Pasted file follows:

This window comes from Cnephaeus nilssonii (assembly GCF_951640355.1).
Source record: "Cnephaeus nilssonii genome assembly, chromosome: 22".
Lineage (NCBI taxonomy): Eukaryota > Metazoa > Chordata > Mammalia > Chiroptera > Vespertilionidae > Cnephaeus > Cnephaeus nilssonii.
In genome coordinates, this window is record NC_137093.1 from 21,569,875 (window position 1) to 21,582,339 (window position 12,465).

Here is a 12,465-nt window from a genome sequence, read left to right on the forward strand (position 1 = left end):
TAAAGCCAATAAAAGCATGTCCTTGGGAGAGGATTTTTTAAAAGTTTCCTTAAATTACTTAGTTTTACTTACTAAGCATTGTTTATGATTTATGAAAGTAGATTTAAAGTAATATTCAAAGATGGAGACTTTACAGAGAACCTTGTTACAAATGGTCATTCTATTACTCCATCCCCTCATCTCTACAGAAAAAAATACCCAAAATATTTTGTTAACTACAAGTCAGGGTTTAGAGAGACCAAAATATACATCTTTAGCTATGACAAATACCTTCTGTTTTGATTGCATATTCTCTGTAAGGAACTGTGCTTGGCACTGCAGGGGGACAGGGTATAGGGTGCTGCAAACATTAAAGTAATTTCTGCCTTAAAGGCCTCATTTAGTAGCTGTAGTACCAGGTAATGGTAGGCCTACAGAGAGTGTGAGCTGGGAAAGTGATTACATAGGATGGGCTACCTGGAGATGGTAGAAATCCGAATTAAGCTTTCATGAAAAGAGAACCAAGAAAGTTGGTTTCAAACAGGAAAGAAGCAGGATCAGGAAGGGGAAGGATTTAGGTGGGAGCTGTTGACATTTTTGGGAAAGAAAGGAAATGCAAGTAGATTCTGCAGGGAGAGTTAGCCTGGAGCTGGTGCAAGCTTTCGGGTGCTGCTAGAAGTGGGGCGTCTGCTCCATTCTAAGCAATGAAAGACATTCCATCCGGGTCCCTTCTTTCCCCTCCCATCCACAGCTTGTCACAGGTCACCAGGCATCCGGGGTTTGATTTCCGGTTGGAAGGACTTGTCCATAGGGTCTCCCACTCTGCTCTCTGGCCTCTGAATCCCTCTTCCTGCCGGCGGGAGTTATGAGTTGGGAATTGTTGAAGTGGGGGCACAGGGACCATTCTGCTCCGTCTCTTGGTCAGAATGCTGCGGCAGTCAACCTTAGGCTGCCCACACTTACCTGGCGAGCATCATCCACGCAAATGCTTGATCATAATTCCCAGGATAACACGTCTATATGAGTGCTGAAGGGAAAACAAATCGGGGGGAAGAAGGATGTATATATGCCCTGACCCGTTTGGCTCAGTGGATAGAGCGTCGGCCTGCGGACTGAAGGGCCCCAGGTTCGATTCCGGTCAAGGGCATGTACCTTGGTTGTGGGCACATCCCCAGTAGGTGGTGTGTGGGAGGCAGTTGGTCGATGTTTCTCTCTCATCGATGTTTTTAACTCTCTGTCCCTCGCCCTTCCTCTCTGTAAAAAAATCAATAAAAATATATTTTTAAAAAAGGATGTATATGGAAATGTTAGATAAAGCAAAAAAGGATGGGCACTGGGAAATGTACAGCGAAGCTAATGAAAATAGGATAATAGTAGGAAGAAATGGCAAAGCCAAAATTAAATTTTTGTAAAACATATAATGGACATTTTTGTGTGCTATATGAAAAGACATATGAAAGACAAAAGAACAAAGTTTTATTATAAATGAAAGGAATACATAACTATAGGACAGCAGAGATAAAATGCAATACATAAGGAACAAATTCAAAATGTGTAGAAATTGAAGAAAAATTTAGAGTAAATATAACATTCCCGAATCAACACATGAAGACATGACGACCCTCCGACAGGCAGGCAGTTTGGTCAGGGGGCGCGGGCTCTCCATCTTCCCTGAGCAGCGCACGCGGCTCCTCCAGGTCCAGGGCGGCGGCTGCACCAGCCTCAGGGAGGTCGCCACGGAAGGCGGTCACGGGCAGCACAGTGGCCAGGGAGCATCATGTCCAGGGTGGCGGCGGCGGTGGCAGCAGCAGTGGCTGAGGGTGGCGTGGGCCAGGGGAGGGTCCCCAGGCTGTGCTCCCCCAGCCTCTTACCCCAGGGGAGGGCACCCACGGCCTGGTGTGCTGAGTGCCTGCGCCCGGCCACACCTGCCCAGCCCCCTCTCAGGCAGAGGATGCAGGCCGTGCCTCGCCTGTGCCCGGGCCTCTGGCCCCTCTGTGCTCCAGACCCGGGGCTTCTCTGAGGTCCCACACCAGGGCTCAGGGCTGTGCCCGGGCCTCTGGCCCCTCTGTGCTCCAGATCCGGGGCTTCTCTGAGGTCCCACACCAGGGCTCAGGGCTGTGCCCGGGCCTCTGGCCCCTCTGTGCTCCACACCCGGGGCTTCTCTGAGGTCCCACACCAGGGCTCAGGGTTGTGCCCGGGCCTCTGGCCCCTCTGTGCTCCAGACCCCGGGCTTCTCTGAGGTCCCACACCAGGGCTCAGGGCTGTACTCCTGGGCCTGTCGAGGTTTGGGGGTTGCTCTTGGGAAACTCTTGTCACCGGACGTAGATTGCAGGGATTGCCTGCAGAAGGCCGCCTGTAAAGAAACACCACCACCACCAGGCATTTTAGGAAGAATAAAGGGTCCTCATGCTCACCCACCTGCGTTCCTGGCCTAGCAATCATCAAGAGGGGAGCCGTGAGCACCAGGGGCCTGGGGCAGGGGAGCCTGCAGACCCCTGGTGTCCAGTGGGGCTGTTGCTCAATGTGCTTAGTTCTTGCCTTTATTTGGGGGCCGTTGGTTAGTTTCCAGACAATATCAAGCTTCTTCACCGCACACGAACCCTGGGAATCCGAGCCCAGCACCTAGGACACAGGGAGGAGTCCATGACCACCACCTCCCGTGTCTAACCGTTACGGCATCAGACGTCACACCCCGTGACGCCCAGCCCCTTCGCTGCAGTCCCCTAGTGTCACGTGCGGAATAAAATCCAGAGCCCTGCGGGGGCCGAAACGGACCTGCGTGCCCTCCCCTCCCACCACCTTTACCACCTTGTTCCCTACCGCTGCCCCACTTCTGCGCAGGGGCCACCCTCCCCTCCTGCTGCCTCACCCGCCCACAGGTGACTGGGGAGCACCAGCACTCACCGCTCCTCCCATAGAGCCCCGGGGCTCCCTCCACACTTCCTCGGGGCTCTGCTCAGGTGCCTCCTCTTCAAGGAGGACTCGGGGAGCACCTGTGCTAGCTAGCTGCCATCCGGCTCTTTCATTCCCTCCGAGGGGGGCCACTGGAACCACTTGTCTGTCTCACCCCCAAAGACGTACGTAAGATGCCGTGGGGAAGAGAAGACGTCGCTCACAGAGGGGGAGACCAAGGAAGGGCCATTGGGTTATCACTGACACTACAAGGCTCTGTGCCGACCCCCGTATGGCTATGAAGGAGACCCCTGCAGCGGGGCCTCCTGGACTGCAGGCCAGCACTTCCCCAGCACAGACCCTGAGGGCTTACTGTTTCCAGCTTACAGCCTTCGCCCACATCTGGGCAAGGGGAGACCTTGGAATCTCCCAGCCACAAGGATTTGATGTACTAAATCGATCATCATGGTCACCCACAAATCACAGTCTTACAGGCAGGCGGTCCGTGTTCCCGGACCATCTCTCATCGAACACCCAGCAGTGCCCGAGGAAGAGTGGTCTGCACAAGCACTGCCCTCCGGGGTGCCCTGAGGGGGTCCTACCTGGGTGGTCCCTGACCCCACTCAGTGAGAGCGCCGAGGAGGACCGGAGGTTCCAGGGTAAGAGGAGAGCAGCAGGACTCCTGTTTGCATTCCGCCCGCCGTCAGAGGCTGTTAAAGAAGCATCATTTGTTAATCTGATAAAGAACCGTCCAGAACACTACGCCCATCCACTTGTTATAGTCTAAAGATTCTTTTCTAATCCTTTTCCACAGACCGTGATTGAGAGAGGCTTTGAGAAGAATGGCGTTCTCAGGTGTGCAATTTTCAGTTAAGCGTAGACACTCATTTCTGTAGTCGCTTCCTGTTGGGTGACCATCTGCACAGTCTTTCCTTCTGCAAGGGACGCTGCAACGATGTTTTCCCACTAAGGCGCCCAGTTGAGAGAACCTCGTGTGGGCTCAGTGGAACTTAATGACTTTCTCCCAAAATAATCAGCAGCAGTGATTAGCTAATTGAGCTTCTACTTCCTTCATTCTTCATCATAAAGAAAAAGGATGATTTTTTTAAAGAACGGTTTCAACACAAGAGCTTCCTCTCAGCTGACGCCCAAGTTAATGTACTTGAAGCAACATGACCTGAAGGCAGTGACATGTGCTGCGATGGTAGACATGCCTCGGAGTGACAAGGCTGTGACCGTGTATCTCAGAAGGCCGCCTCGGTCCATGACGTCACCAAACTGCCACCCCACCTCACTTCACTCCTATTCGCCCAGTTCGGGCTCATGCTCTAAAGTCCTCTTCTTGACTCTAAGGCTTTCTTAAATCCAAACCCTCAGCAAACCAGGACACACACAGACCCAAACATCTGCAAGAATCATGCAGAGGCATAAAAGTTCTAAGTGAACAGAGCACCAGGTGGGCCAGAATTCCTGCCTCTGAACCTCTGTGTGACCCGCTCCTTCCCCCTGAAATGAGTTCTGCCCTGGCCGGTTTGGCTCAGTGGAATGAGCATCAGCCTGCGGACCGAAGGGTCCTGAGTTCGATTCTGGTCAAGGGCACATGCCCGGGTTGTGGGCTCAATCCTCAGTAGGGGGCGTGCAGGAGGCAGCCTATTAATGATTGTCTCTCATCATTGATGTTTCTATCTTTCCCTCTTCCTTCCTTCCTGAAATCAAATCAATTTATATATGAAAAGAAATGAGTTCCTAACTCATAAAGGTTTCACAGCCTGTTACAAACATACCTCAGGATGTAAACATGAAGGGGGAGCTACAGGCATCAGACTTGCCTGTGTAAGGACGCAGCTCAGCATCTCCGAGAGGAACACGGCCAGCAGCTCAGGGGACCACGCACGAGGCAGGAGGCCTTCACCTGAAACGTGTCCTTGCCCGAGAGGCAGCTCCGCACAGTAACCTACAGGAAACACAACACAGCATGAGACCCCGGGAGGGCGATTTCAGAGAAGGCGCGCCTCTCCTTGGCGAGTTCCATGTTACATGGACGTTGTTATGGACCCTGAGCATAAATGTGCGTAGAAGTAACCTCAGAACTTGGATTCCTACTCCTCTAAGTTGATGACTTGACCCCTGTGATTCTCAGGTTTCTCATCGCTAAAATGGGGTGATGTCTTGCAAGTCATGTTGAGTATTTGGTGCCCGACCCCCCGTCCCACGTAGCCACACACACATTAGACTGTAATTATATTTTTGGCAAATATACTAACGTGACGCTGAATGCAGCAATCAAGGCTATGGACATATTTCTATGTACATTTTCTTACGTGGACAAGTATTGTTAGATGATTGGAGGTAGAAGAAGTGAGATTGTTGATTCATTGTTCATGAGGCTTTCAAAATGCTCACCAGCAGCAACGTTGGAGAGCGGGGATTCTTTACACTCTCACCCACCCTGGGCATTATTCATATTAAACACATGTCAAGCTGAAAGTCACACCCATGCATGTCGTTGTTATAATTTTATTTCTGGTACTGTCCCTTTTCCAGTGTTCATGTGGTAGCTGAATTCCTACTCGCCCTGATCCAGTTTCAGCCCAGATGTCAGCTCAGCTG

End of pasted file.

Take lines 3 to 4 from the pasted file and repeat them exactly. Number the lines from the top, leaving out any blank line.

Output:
Lineage (NCBI taxonomy): Eukaryota > Metazoa > Chordata > Mammalia > Chiroptera > Vespertilionidae > Cnephaeus > Cnephaeus nilssonii.
In genome coordinates, this window is record NC_137093.1 from 21,569,875 (window position 1) to 21,582,339 (window position 12,465).